The Conference Board of Canada is the country’s immigration research hub. Relying on in-house demographic, economic, and fiscal models, we have the unique ability to quantify the challenges associated with an aging demographic and evaluate policy assumptions around immigration and immigrants’ success in the labour market. Our work helps strengthen Canada’s immigration system.

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Recent releases

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Canada Should Expand Its Commitment to Welcoming Refugees

Canada’s immigration response to the Russian invasion of Ukraine is both inspiring and unprecedented. Despite its reputation as a welcoming country, Canadian policy often makes it difficult for people needing protection to reach Canada. The Canada-Ukraine Authorization for Emergency Travel (CUAET) tackles one of the biggest hurdles—visa requirements. Travel to seek asylum is a human right. But the Canadian government imposes visa requirements on countries that send a high number of refugee claimants.

Commentary  |  3-min read
June 15, 2022

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Making Rural Immigration Work: Settlement Services in Small and Rural Communities

Small and rural communities benefit from welcoming and retaining immigrants as new residents. Immigrants bring new ideas, join the workforce, start new businesses, and shop at existing businesses. To make a life in a new community, immigrants need job opportunities and infrastructure. Improving local infrastructure also benefits Canadian-born residents.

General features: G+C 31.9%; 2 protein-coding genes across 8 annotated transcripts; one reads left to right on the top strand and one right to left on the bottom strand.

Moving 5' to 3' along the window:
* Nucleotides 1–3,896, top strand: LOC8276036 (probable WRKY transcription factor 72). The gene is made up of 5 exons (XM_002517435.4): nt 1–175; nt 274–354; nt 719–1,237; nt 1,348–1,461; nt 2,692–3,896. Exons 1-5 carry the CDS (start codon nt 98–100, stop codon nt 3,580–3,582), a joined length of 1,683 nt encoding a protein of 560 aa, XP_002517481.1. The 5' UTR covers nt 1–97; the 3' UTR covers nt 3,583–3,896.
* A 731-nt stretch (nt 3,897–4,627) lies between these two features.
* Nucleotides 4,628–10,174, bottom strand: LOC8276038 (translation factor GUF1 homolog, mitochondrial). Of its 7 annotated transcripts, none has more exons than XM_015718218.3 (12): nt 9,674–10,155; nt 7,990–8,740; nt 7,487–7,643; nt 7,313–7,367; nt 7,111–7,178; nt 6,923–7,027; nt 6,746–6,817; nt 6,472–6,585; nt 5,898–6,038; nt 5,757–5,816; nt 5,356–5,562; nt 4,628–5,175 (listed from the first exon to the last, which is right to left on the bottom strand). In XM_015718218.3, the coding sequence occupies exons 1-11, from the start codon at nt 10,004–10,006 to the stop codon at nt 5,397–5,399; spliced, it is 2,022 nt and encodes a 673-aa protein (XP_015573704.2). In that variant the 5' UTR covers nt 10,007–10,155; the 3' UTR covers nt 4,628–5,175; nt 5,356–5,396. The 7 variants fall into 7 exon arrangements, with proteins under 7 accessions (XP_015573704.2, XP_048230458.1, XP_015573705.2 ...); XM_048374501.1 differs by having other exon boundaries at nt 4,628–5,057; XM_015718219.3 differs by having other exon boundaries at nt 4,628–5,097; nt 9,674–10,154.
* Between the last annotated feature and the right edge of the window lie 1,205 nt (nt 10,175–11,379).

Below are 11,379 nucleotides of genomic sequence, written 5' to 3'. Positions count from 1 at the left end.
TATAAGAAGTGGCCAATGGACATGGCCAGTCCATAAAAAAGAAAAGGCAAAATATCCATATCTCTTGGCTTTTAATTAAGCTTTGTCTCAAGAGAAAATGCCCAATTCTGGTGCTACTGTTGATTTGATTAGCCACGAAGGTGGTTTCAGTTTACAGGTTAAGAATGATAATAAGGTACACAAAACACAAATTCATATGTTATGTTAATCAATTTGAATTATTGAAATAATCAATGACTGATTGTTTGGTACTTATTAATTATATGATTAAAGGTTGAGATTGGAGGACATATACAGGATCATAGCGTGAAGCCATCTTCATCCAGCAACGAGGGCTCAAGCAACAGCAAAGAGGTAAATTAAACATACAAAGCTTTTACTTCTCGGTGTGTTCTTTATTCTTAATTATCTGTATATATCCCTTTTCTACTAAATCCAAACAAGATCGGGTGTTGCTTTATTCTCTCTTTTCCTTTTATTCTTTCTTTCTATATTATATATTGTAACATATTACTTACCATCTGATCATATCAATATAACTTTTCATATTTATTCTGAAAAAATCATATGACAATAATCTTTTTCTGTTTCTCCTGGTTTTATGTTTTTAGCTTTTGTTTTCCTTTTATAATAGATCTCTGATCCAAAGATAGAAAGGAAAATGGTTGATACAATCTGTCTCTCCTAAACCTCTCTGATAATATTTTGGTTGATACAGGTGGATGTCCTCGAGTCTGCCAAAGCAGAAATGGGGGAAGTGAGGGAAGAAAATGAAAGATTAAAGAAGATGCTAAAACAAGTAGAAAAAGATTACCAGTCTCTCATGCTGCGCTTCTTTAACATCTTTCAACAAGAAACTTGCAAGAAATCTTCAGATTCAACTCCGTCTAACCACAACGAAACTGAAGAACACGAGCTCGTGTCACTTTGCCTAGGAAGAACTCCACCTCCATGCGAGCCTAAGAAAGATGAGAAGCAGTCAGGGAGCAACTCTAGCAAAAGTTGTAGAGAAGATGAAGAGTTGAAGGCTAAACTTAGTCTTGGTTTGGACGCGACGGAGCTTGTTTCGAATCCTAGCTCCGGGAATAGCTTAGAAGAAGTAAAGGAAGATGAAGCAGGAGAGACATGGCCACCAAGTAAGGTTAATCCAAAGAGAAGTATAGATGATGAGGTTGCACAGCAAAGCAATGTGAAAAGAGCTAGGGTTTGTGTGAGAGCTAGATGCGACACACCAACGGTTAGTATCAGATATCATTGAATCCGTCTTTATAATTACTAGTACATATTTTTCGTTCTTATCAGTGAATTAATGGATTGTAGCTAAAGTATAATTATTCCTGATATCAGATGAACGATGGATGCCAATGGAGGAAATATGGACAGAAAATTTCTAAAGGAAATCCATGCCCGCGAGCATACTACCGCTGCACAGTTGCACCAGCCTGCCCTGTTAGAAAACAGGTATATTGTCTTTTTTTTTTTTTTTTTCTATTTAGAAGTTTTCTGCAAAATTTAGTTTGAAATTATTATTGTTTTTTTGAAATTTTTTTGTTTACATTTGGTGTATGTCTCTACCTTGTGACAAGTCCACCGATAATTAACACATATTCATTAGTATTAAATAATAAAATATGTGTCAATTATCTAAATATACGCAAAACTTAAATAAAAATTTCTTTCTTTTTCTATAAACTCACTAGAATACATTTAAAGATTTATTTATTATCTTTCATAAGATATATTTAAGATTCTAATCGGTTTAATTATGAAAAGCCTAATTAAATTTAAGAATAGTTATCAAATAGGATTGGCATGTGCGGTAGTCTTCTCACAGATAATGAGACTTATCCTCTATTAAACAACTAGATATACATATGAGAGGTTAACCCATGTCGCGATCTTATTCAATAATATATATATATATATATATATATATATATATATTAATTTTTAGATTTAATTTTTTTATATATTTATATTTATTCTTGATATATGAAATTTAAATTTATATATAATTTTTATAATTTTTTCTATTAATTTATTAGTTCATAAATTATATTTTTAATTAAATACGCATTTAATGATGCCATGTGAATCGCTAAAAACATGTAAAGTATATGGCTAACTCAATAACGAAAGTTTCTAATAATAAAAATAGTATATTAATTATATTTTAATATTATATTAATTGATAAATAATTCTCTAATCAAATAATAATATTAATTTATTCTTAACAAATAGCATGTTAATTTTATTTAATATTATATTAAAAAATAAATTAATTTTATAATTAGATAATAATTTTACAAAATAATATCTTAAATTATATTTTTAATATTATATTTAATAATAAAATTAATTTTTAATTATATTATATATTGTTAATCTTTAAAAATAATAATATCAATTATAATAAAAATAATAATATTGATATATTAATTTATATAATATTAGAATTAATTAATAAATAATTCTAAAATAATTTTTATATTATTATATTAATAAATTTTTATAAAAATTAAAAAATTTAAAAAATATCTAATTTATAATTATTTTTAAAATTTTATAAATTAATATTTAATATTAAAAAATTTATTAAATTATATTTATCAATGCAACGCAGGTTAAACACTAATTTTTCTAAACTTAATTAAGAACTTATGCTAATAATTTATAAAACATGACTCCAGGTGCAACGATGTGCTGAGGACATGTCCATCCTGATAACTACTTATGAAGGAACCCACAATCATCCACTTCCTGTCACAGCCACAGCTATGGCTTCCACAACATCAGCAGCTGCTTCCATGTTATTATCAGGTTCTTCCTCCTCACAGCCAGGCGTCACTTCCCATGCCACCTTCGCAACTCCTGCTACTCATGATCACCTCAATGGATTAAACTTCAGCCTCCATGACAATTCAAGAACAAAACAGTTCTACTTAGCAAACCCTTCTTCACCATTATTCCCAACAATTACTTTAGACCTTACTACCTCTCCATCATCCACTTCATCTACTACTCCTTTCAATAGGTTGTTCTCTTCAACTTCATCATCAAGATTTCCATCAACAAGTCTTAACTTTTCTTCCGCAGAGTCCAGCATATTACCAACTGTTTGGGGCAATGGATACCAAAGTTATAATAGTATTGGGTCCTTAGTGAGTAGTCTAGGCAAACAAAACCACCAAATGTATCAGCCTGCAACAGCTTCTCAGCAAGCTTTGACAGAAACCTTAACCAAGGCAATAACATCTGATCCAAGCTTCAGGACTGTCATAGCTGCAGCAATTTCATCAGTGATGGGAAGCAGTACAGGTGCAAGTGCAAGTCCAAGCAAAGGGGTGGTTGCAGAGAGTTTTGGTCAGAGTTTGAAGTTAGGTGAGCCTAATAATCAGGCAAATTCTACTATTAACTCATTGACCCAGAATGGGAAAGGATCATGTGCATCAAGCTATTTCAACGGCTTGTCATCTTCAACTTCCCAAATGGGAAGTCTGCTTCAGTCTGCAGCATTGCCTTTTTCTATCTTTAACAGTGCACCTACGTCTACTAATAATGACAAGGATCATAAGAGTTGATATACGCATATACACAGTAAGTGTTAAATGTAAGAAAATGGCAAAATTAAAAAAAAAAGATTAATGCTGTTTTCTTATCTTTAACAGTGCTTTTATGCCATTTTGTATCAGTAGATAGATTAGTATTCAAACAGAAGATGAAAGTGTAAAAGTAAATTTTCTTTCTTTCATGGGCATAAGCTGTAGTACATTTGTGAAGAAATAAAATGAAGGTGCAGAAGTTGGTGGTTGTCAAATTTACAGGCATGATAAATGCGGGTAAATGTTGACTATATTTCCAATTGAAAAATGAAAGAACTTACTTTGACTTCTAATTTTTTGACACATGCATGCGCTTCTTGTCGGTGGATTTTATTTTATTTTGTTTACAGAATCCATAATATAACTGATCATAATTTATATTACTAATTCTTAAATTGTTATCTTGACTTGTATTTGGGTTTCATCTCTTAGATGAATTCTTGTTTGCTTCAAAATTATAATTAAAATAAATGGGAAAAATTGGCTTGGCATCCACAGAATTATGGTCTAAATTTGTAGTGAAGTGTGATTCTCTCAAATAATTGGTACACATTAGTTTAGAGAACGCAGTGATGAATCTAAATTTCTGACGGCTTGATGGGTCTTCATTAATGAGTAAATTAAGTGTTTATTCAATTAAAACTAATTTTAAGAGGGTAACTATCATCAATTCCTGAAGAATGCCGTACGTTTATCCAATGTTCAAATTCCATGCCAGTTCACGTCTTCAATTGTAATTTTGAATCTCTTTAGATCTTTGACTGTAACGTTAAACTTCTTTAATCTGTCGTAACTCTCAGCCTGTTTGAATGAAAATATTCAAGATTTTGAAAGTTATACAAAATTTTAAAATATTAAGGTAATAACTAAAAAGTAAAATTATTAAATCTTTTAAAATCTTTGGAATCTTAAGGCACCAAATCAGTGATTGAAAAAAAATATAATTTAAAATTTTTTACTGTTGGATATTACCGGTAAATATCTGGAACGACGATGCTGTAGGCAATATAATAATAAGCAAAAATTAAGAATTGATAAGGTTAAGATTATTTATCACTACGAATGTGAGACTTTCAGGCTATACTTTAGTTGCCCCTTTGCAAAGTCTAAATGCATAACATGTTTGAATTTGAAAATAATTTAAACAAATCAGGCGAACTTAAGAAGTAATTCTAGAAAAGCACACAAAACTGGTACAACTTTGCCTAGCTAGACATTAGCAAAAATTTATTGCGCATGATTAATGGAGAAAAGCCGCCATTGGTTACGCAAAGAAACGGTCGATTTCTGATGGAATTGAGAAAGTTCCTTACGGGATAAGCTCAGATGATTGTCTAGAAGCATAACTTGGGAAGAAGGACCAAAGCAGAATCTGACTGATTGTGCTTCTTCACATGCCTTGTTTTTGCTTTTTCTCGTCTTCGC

Online experience  |  8-min read
March 31, 2022

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Making Rural Immigration Work: Settlement Services in Small and Rural Communities

In Canada, immigrants disproportionately settle in urban areas. The three largest cities—Toronto, Montreal, and Vancouver—are home to 35 per cent of Canada’s population but receive more than half of all arriving immigrants. Although settlement services improve retention of immigrant residents, many small and rural communities lack local settlement services. Canada needs a strategy to establish and fund settlement services in small and rural communities.

Impact paper  |  46-min read
March 31, 2022

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Futureproofing Essential Work

How vulnerable is Canada’s essential work—and workers—to automation, immigration, and worldwide health crises? The pandemic has put the spotlight on the importance of workforce planning. And insights and lessons learned from COVID-19 could help employers to better prepare for the next disruption.

Online experience  |  8-min read
November 29, 2021

Valued Workers, Valuable Work: The Current and Future Role of (Im)migrant Talent

Essential work is critical to Canada’s economy and the provision of basic goods and services. Canada relies on immigrants and temporary residents in many essential sectors and occupations. And the pandemic has put the spotlight once again on their contributions—and the vulnerabilities they face—in sectors like healthcare and agriculture.

Imapct paper  |  24-min read
October 29, 2021

Immigrant worker
Essential Work: The Current and Future Role of (Im)migrant Talent